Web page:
“Baracky” Road Ice Cream
This space is pretty apolitical, as I think are most food-centered spaces on the internet are. But it’s not hard to guess, sometimes, how one leans politically. For example, take a random person who has a food blog: if that person cares about food and how it’s made, what goes into it, what it does to us, and so on, then there’s a pretty good chance that person also happens to care about things like the environment, education, market sustainability, basic civil and human rights, the United States’ precarious balance with the rest of the world, and, you know, other very useless stuff like that. Not to simplify you down to some deterministic algorithm, but that’s just how these things tend to go.
Now, take me, who is twenty-one, a student (of politics, no less) at a liberal arts college, and who grew up in the Pacific Northwest. Once again, it’s not hard to guess how I’m politically aligned. I hit all the marks—check, check and check, I’m a liberal! Or something along those lines. Once again, it’s just how these things go.
Anyway, we all know the election is now less than a week away (!). This will be the first general election I’ll have voted for (I was 6 months too young to vote last time, and yes, I know I’m young!), and I have become quite antsy about it. A couple months ago or so, back when I was brazenly overconfident that my candidate would be re-elected—something I am not quite so sure of at the moment—I was planning how I would celebrate on election night. I remembered how my favorite ice cream shop of all-time, Molly Moon’s in Seattle, sold rocky road ice cream at the time of the ’08 election with the name “Baracky” road ice cream. The fact that Molly Moon’s recently came out with a cookbook that contained the recipe sealed the deal for me. To go alongside Baracky road ice cream would be Mitt chocolate chip. Get it? Like mint chocolate chip, ha, ha! (I came up with this one myself, and if you can’t tell, I’m pretty proud of it.)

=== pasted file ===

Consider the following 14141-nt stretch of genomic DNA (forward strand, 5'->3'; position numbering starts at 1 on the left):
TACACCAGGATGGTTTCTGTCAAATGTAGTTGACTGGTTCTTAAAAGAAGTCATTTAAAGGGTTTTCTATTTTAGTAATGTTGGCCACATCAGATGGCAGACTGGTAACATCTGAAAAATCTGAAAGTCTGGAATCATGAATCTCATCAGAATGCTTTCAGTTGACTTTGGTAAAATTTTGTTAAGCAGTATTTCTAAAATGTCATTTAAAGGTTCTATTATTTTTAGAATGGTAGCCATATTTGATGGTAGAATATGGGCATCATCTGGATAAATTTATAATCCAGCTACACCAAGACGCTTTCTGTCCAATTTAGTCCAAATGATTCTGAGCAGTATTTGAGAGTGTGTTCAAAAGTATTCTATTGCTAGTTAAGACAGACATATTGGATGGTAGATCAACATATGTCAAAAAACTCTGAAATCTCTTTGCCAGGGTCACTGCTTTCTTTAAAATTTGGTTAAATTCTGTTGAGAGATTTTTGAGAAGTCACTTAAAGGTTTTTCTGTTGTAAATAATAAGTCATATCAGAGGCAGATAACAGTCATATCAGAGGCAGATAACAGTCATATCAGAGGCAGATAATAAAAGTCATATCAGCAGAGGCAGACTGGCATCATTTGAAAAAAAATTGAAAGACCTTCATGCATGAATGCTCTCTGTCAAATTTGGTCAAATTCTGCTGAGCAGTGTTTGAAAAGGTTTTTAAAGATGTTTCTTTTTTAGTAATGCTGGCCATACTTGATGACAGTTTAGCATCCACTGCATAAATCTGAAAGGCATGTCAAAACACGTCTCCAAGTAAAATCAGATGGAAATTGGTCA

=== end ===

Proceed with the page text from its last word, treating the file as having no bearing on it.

But, as how most things go with me, I had to kind of be realistic and set my sights a little lower. Time and resources, just like our economy, haha!, are limited and I realized I could probably only manage to make one of the ice creams. To be honest with you, I don’t even really like rocky road ice cream that much. But, I knew I would have felt guilty going with Mitt chocolate chip, as if it would have been a bad omen and set the election in a way unfavorable to my preferences (as if I had the power to decide how the election goes by choosing which ice cream flavor to make!). So, Baracky road ice cream it was.